January 1985

Winter Births and Seasonal Affective Disorder-Reply

Author Affiliations

Clinical Psychobiology Branch National Institute of Mental Health Bldg 10, Room 4s-239 9000 Rockville Pike Rockville, MD 20852

Arch Gen Psychiatry. 1985;42(1):106. doi:10.1001/archpsyc.1985.01790240108016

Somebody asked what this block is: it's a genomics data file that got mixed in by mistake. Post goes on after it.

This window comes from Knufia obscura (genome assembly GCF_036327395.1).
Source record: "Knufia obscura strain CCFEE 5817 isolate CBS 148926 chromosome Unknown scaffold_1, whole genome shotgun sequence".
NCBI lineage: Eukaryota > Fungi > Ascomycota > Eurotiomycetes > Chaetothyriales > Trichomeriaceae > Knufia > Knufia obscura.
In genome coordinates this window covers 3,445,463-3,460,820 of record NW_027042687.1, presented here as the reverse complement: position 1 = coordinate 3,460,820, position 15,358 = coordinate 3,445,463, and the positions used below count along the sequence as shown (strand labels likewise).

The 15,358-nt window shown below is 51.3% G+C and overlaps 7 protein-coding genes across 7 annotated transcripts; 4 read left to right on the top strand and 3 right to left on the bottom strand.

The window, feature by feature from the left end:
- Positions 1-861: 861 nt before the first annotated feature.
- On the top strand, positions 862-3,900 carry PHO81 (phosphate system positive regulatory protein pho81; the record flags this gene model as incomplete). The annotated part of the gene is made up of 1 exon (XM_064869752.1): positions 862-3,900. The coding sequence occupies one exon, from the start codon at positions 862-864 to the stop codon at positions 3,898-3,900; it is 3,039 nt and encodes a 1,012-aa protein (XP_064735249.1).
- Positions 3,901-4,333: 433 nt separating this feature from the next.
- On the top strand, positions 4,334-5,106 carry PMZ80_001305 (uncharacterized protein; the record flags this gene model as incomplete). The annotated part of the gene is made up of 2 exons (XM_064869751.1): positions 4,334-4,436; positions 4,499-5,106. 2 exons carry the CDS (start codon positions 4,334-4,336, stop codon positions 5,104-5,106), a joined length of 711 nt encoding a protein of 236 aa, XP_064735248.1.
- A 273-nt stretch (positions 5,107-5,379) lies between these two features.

In Reply.—  Dr Ulwelling's comments are of great interest to us as we know of no studies that have showed a significant seasonal variation in the births of patients with affective disorders. However, several studies have shown a seasonal variation in the births of schizophrenics. Watson et al1 have reviewed this topic and presented data that suggest that infections rather than climatic influences may be responsible for this variation.We have analyzed the screening questionnaires of 254 patients with SAD and found no significant seasonal variation in births. When we divided the subjects into summer (April to September) and winter (October to March) births, we found a 6% excess of summer births. An analysis of the births of 75 patients with SAD who were personally interviewed by our staff yielded similarly negative results.If any seasonal influence on births exists in patients with SAD, it would probably be subtle, and a far

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